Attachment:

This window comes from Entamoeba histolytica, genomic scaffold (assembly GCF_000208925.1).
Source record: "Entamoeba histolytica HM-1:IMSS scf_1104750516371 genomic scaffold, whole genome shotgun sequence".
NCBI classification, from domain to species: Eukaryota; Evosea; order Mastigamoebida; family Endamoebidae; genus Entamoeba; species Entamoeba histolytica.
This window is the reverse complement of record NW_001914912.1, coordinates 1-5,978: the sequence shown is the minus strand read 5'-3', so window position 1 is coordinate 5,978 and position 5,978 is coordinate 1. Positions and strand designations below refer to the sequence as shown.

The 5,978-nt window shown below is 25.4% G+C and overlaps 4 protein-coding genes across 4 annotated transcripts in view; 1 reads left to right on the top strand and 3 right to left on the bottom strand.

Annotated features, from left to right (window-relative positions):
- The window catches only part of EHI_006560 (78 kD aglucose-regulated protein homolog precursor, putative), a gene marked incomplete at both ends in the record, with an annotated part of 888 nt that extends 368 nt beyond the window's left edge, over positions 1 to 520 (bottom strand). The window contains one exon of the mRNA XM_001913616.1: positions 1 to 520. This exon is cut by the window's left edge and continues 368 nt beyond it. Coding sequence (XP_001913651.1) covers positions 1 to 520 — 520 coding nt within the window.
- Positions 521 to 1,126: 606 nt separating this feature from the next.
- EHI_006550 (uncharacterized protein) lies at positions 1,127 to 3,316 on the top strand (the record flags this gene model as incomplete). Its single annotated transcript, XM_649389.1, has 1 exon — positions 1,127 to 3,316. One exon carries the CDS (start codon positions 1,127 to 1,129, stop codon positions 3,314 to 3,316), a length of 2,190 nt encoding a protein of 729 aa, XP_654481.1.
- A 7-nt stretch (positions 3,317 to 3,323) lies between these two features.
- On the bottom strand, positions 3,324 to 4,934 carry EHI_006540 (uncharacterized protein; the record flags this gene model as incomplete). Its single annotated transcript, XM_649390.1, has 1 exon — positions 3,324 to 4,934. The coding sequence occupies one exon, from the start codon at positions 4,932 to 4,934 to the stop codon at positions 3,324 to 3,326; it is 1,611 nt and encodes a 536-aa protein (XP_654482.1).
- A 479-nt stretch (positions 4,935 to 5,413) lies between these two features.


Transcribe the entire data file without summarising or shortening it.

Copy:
This window comes from Entamoeba histolytica, genomic scaffold (assembly GCF_000208925.1).
Source record: "Entamoeba histolytica HM-1:IMSS scf_1104750516371 genomic scaffold, whole genome shotgun sequence".
NCBI classification, from domain to species: Eukaryota; Evosea; order Mastigamoebida; family Endamoebidae; genus Entamoeba; species Entamoeba histolytica.
This window is the reverse complement of record NW_001914912.1, coordinates 1-5,978: the sequence shown is the minus strand read 5'-3', so window position 1 is coordinate 5,978 and position 5,978 is coordinate 1. Positions and strand designations below refer to the sequence as shown.

The 5,978-nt window shown below is 25.4% G+C and overlaps 4 protein-coding genes across 4 annotated transcripts in view; 1 reads left to right on the top strand and 3 right to left on the bottom strand.

Annotated features, from left to right (window-relative positions):
- The window catches only part of EHI_006560 (78 kD aglucose-regulated protein homolog precursor, putative), a gene marked incomplete at both ends in the record, with an annotated part of 888 nt that extends 368 nt beyond the window's left edge, over positions 1 to 520 (bottom strand). The window contains one exon of the mRNA XM_001913616.1: positions 1 to 520. This exon is cut by the window's left edge and continues 368 nt beyond it. Coding sequence (XP_001913651.1) covers positions 1 to 520 — 520 coding nt within the window.
- Positions 521 to 1,126: 606 nt separating this feature from the next.
- EHI_006550 (uncharacterized protein) lies at positions 1,127 to 3,316 on the top strand (the record flags this gene model as incomplete). Its single annotated transcript, XM_649389.1, has 1 exon — positions 1,127 to 3,316. One exon carries the CDS (start codon positions 1,127 to 1,129, stop codon positions 3,314 to 3,316), a length of 2,190 nt encoding a protein of 729 aa, XP_654481.1.
- A 7-nt stretch (positions 3,317 to 3,323) lies between these two features.
- On the bottom strand, positions 3,324 to 4,934 carry EHI_006540 (uncharacterized protein; the record flags this gene model as incomplete). Its single annotated transcript, XM_649390.1, has 1 exon — positions 3,324 to 4,934. The coding sequence occupies one exon, from the start codon at positions 4,932 to 4,934 to the stop codon at positions 3,324 to 3,326; it is 1,611 nt and encodes a 536-aa protein (XP_654482.1).
- A 479-nt stretch (positions 4,935 to 5,413) lies between these two features.